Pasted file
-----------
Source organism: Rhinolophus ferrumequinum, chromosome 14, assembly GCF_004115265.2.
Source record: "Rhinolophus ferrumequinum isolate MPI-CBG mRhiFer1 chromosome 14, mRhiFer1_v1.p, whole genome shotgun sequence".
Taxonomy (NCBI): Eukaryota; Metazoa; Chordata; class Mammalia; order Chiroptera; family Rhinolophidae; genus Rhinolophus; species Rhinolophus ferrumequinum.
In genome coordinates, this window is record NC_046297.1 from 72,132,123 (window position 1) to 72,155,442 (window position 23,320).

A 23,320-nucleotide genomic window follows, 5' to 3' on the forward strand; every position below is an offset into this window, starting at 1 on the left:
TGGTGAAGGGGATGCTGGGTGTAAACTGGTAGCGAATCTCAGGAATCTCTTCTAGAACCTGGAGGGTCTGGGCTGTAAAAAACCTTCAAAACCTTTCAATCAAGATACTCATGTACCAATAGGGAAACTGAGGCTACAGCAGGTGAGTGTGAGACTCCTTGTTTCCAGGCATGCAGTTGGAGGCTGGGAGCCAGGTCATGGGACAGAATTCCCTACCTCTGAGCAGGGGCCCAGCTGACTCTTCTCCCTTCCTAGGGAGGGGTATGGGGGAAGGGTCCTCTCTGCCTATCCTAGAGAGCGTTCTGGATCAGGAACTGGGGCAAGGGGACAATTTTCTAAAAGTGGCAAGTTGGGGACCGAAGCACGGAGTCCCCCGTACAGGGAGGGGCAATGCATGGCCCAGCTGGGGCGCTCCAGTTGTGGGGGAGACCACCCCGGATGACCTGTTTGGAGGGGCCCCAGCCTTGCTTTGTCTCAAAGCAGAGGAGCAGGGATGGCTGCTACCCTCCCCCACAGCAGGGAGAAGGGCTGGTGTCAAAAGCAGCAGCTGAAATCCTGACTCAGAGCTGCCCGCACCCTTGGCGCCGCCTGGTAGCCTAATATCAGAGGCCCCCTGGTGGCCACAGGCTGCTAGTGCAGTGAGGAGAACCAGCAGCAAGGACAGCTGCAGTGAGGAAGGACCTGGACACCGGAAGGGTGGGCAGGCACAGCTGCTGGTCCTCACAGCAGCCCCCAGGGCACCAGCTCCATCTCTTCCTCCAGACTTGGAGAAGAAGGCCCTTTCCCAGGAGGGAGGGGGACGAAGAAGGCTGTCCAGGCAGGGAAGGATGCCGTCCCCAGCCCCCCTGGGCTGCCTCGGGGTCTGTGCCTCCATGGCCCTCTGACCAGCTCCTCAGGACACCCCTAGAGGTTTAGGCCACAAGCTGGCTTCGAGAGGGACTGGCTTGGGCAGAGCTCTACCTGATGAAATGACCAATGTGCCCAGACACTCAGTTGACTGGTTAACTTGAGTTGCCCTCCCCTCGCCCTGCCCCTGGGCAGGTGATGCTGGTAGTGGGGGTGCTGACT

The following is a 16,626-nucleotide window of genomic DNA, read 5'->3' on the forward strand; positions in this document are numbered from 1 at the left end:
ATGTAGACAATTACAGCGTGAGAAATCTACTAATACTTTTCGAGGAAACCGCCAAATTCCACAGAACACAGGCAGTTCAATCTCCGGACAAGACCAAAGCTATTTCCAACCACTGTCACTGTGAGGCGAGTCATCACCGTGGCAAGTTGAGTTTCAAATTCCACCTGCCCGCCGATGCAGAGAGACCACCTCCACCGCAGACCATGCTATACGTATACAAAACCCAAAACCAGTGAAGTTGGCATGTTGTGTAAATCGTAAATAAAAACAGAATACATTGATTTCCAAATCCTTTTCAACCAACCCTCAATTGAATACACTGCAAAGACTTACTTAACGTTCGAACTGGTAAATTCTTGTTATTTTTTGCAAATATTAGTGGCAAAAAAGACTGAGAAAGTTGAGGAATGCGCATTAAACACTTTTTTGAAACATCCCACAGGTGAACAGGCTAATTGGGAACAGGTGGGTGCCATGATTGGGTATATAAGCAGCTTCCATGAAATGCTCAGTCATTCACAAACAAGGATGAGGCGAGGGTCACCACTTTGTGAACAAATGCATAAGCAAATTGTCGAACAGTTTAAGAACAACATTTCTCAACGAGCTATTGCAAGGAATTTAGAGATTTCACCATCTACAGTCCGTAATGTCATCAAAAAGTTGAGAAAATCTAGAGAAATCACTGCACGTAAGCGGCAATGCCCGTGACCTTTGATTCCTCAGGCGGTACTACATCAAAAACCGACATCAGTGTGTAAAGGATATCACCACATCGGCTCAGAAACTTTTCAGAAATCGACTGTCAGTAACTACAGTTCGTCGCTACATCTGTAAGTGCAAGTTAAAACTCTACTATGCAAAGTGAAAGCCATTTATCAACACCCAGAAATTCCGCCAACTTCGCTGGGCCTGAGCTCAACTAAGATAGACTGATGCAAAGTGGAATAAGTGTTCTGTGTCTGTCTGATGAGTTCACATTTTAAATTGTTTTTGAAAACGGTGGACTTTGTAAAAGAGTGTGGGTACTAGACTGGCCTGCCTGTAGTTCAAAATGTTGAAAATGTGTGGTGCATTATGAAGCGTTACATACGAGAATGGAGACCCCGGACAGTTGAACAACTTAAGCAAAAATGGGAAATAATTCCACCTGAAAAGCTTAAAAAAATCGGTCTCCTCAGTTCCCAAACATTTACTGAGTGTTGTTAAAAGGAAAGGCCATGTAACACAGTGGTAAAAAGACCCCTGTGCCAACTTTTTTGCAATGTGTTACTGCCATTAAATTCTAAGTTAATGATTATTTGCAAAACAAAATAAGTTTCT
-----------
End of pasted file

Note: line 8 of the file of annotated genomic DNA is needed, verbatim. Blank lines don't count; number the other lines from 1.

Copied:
ATGTAGACAATTACAGCGTGAGAAATCTACTAATACTTTTCGAGGAAACCGCCAAATTCCACAGAACACAGGCAGTTCAATCTCCGGACAAGACCAAAGCTATTTCCAACCACTGTCACTGTGAGGCGAGTCATCACCGTGGCAAGTTGAGTTTCAAATTCCACCTGCCCGCCGATGCAGAGAGACCACCTCCACCGCAGACCATGCTATACGTATACAAAACCCAAAACCAGTGAAGTTGGCATGTTGTGTAAATCGTAAATAAAAACAGAATACATTGATTTCCAAATCCTTTTCAACCAACCCTCAATTGAATACACTGCAAAGACTTACTTAACGTTCGAACTGGTAAATTCTTGTTATTTTTTGCAAATATTAGTGGCAAAAAAGACTGAGAAAGTTGAGGAATGCGCATTAAACACTTTTTTGAAACATCCCACAGGTGAACAGGCTAATTGGGAACAGGTGGGTGCCATGATTGGGTATATAAGCAGCTTCCATGAAATGCTCAGTCATTCACAAACAAGGATGAGGCGAGGGTCACCACTTTGTGAACAAATGCATAAGCAAATTGTCGAACAGTTTAAGAACAACATTTCTCAACGAGCTATTGCAAGGAATTTAGAGATTTCACCATCTACAGTCCGTAATGTCATCAAAAAGTTGAGAAAATCTAGAGAAATCACTGCACGTAAGCGGCAATGCCCGTGACCTTTGATTCCTCAGGCGGTACTACATCAAAAACCGACATCAGTGTGTAAAGGATATCACCACATCGGCTCAGAAACTTTTCAGAAATCGACTGTCAGTAACTACAGTTCGTCGCTACATCTGTAAGTGCAAGTTAAAACTCTACTATGCAAAGTGAAAGCCATTTATCAACACCCAGAAATTCCGCCAACTTCGCTGGGCCTGAGCTCAACTAAGATAGACTGATGCAAAGTGGAATAAGTGTTCTGTGTCTGTCTGATGAGTTCACATTTTAAATTGTTTTTGAAAACGGTGGACTTTGTAAAAGAGTGTGGGTACTAGACTGGCCTGCCTGTAGTTCAAAATGTTGAAAATGTGTGGTGCATTATGAAGCGTTACATACGAGAATGGAGACCCCGGACAGTTGAACAACTTAAGCAAAAATGGGAAATAATTCCACCTGAAAAGCTTAAAAAAATCGGTCTCCTCAGTTCCCAAACATTTACTGAGTGTTGTTAAAAGGAAAGGCCATGTAACACAGTGGTAAAAAGACCCCTGTGCCAACTTTTTTGCAATGTGTTACTGCCATTAAATTCTAAGTTAATGATTATTTGCAAAACAAAATAAGTTTCT